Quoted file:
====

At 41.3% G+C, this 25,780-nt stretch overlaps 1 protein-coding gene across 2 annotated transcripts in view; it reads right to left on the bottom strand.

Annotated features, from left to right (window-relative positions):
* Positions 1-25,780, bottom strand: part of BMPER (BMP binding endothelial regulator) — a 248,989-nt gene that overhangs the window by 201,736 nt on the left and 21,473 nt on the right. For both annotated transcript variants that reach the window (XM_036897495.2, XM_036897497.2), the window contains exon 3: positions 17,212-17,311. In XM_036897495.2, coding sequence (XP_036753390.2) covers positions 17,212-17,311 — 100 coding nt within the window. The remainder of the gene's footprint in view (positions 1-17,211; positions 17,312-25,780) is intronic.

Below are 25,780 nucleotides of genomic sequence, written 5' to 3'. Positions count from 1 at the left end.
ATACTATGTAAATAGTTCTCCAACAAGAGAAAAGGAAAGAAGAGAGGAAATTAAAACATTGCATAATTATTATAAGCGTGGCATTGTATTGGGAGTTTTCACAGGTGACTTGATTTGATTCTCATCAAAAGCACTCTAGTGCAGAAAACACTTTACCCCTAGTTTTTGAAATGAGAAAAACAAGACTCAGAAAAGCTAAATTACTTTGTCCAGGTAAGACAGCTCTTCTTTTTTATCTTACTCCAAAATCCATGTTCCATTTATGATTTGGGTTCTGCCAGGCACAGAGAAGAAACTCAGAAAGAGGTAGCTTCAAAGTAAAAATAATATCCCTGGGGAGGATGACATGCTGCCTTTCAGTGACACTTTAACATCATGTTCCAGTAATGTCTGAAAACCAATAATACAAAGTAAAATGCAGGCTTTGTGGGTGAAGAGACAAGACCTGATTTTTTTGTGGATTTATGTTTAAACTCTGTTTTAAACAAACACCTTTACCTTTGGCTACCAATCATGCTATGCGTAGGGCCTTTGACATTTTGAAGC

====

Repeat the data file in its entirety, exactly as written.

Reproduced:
At 41.3% G+C, this 25,780-nt stretch overlaps 1 protein-coding gene across 2 annotated transcripts in view; it reads right to left on the bottom strand.

Annotated features, from left to right (window-relative positions):
* Positions 1-25,780, bottom strand: part of BMPER (BMP binding endothelial regulator) — a 248,989-nt gene that overhangs the window by 201,736 nt on the left and 21,473 nt on the right. For both annotated transcript variants that reach the window (XM_036897495.2, XM_036897497.2), the window contains exon 3: positions 17,212-17,311. In XM_036897495.2, coding sequence (XP_036753390.2) covers positions 17,212-17,311 — 100 coding nt within the window. The remainder of the gene's footprint in view (positions 1-17,211; positions 17,312-25,780) is intronic.

Below are 25,780 nucleotides of genomic sequence, written 5' to 3'. Positions count from 1 at the left end.
ATACTATGTAAATAGTTCTCCAACAAGAGAAAAGGAAAGAAGAGAGGAAATTAAAACATTGCATAATTATTATAAGCGTGGCATTGTATTGGGAGTTTTCACAGGTGACTTGATTTGATTCTCATCAAAAGCACTCTAGTGCAGAAAACACTTTACCCCTAGTTTTTGAAATGAGAAAAACAAGACTCAGAAAAGCTAAATTACTTTGTCCAGGTAAGACAGCTCTTCTTTTTTATCTTACTCCAAAATCCATGTTCCATTTATGATTTGGGTTCTGCCAGGCACAGAGAAGAAACTCAGAAAGAGGTAGCTTCAAAGTAAAAATAATATCCCTGGGGAGGATGACATGCTGCCTTTCAGTGACACTTTAACATCATGTTCCAGTAATGTCTGAAAACCAATAATACAAAGTAAAATGCAGGCTTTGTGGGTGAAGAGACAAGACCTGATTTTTTTGTGGATTTATGTTTAAACTCTGTTTTAAACAAACACCTTTACCTTTGGCTACCAATCATGCTATGCGTAGGGCCTTTGACATTTTGAAGC